Why Candidates’ Kids Highlight Donald Trump, Hillary Clinton CNN Docs

Documentaries cover everything from Chelsea Clinton bringing boys to the White House to Ivanka Trump interrupting business meetings

CNN will air two back-to-back documentaries on Hillary Clinton and Donald Trump on Monday night, both of which prominently feature the candidates’ adult children to offer sides of their political parents the public might not be aware of.

In “Unfinished Business: The Essential Hillary Clinton,” her daughter Chelsea reveals that she would “bring boys to the White house” and that she would talk to her mom — but not dad/POTUS Bill Clinton — before they arrived.

“Her dad would sort of try to intimidate them but her mom already knew the scoop because she talked to her mom about boys, which is such an interesting insight into their relationship,” CNN justice correspondent Pamela Brown told TheWrap.

The two-hour documentaries, “Unfinished Business: The Essential Hillary Clinton,” hosted by Brown, and “All Business: The Essential Donald Trump,” hosted by CNN chief political analyst Gloria Borger kick, off on Labor Day, Sept. 4 at 8 p.m. ET.

Borger spoke with Republican presidential candidate Donald Trump’s three eldest children, Donald Trump, Jr., Ivanka Trump and Eric Trump, while Brown sat down with Chelsea Clinton. Roughly 60 family members, childhood and lifelong friends, former colleagues and analysts were interviewed for the pair of documentaries, but both hosts believe it was the children who stood out.

Borger says that Trump’s progeny are “important parts of his campaign, not only as his surrogates, but also as advisors.”

“First of all, they’re amazing adult children. They are devoted to Donald Trump,” Borger told TheWrap “We talked a lot about him as a father. And, what was interesting, they always felt that their father made them understand the value of a dollar, and he was always available to them growing up, but on his turf — the office.”

Borger explained that Ivanka shares how she used to call her father from school, and he would always take the call regardless of what important meeting was going on. Her brothers had a different type of relationship with the GOP nominee.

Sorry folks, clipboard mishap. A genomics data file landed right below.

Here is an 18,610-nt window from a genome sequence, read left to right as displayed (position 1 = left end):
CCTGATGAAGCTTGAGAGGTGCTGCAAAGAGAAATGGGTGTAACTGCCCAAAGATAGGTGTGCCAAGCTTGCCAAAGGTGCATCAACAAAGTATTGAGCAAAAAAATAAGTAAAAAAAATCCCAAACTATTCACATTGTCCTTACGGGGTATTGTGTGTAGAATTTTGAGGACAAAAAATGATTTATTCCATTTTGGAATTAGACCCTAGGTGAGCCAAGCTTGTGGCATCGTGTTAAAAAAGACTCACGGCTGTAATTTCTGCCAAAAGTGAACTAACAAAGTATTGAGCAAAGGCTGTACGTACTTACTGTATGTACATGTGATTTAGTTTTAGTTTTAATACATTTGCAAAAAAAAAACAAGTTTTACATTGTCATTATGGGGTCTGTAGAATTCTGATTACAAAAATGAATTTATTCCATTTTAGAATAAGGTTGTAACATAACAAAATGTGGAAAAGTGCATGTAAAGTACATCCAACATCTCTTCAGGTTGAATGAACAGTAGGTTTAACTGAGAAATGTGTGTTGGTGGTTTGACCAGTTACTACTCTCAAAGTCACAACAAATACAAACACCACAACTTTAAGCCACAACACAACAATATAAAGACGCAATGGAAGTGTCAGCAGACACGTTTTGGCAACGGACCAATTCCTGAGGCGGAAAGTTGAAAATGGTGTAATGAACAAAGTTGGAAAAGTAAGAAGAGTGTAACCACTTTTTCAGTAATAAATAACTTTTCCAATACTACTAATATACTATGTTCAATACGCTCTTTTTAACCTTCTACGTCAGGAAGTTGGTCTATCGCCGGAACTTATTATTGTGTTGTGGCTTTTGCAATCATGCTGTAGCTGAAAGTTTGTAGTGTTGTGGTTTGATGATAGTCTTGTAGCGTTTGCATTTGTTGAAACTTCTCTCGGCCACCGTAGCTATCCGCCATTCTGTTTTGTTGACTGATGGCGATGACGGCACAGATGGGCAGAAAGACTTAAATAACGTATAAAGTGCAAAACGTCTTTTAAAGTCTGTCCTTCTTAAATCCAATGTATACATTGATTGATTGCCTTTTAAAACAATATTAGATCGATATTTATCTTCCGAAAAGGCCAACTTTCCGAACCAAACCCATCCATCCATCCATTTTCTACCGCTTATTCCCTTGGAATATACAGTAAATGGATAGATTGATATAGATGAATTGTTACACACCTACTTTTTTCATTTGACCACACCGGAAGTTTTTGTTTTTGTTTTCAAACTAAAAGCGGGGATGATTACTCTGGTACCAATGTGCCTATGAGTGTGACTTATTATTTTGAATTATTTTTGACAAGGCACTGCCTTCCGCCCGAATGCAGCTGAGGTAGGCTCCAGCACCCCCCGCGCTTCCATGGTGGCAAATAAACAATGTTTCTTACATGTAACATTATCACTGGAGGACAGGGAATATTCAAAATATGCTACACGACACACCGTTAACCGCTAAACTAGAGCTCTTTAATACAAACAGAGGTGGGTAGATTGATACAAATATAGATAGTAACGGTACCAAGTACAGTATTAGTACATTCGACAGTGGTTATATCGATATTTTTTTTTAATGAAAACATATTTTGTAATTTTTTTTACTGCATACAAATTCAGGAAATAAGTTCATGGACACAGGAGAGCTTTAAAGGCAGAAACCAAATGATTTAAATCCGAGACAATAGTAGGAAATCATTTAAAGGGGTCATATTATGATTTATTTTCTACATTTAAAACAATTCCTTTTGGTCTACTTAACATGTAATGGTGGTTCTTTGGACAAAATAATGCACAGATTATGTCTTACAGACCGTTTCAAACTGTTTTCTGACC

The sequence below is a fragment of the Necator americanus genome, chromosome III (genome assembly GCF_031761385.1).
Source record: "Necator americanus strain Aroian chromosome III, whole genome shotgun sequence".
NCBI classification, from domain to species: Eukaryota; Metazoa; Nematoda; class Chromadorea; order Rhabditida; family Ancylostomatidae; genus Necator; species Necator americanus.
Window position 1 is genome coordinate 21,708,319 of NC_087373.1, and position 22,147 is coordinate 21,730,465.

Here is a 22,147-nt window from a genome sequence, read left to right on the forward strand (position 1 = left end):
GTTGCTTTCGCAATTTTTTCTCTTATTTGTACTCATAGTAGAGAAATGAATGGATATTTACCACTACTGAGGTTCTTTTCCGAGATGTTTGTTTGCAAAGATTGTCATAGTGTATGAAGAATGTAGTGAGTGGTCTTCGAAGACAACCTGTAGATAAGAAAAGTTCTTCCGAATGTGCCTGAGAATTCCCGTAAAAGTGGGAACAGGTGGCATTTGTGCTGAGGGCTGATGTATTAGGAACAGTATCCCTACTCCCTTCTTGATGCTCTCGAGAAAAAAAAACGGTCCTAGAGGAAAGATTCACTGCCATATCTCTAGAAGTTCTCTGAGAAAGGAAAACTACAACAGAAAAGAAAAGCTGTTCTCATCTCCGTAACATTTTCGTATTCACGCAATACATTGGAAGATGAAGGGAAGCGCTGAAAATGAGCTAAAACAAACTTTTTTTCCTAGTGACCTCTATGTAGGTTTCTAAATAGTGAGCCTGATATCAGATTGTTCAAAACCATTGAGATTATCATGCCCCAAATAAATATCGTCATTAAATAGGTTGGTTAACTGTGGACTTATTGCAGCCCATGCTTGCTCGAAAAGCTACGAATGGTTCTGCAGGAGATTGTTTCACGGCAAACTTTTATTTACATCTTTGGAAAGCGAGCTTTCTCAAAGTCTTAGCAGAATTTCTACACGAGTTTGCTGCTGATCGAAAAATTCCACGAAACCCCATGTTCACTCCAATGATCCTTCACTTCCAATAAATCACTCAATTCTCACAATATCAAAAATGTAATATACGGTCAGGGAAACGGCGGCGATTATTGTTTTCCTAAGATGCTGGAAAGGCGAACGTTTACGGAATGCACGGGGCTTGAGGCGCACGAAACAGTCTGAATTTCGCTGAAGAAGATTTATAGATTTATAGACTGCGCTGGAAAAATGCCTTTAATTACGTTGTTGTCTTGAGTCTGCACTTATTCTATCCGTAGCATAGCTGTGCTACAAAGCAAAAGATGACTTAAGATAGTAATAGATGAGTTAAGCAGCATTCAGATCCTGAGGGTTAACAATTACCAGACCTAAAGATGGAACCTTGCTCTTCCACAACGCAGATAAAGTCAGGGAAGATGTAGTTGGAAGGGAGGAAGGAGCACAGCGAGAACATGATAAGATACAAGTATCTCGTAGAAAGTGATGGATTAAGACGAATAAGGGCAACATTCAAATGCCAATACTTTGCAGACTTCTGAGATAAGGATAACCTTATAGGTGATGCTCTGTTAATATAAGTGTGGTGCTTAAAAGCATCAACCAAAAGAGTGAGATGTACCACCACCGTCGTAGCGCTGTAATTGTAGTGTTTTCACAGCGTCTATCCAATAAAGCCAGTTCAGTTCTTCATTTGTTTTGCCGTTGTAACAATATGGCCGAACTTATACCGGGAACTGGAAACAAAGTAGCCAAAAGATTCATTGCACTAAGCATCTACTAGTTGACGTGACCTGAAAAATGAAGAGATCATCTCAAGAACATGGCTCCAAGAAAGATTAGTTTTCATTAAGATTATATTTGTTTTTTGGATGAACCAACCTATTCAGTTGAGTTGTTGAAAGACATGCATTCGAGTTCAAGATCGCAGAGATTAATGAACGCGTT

“The boys tell stories about going out on construction sites with him, and that the office was kind of their place to be with him. It was a very different kind of childhood,” Borger said.

Brown found Chelsea as someone who is “very down to earth, very open and very real,” especially for someone who has been in the public eye since childhood.

“She did not come across to me as scripted,” Brown said. “I got the sense she really wanted to give me an honest assessment of her mother.”

Chelsea explained that her mother can be embarrassing, pointing out the time that the Democratic nominee obsessed over the shelf paper inside her college dorm room. On the other hand, Hillary is often the less embarrassing parent when compared to Bill.

“They both [went] to her softball games and her dad would be cheering her on before she even started playing. Her mom would cheer her on in a much more appropriate way,” Brown said of Chelsea’s childhood.

“Chelsea kind of brought us into the behind-the-scenes moments when Hillary was just a typical mom,” Brown said.

Combined, Brown and Borger conducted more than 60 interviews for the pair of documentaries. Hillary participated in the Clinton version, while Trump opted to let his friends and family represent him. The documentarians waited to work on their respective films until it appeared each candidate was officially the party’s nominee before diving in.

“All Business: The Essential Donald Trump” will re-air on Saturday, Sept. 10 at 8 p.m. ET on CNN, with “Unfinished Business: The Essential Hillary Clinton” following at 10 p.m. ET.

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